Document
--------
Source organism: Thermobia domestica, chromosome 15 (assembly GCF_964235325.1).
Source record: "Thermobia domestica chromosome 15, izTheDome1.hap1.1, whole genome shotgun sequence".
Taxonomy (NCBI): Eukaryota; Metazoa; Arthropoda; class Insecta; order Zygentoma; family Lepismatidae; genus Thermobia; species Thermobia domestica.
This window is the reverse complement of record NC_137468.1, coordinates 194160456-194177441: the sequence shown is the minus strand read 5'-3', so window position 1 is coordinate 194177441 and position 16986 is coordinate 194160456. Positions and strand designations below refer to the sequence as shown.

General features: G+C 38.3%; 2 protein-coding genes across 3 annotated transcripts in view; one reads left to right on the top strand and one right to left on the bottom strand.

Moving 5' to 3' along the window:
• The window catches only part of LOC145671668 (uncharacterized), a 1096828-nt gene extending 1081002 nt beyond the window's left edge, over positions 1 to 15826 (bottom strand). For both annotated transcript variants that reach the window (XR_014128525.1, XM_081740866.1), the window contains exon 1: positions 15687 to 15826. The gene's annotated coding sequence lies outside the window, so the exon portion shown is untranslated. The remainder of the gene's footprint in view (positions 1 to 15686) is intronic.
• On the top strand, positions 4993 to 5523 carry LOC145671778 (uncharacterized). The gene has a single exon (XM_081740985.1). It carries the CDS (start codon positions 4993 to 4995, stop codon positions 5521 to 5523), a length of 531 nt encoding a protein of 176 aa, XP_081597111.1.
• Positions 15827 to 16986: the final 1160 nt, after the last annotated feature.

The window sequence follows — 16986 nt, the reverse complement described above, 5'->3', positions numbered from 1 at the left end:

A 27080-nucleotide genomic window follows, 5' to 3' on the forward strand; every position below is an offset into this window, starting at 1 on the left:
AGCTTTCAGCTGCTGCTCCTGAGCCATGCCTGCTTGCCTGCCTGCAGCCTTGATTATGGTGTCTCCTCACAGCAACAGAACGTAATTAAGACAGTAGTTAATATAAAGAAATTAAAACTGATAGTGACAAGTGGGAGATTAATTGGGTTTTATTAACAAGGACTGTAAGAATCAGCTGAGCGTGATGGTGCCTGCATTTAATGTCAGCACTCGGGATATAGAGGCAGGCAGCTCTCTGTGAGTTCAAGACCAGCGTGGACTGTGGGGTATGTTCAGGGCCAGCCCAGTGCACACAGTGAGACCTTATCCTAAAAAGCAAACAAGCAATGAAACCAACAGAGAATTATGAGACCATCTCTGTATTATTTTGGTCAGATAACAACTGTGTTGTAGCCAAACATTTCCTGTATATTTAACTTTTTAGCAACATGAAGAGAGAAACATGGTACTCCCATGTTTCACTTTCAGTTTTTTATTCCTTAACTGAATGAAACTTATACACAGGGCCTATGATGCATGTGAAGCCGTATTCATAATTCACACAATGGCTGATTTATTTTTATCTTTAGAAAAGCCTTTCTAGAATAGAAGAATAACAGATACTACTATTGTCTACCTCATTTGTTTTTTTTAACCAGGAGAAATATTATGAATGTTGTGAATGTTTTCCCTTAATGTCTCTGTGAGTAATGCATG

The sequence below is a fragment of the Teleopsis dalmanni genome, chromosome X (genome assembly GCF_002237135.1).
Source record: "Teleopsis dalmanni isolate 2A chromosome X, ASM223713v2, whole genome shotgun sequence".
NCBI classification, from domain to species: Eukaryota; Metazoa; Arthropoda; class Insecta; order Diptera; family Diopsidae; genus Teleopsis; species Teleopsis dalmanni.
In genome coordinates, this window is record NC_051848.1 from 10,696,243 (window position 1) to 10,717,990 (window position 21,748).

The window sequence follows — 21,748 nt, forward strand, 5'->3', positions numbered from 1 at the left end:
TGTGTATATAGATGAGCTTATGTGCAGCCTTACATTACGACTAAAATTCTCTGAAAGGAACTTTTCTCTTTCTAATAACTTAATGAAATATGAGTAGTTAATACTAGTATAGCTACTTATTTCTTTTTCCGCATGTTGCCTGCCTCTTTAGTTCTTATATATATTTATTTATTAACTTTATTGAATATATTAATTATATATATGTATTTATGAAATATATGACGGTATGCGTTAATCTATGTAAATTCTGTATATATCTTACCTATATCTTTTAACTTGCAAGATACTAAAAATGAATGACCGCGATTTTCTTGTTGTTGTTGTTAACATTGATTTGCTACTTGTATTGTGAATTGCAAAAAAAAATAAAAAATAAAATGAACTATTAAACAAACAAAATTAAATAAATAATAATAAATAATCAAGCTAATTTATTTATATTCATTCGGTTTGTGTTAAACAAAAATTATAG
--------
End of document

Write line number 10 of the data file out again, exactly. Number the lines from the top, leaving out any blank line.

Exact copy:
The window sequence follows — 16986 nt, the reverse complement described above, 5'->3', positions numbered from 1 at the left end: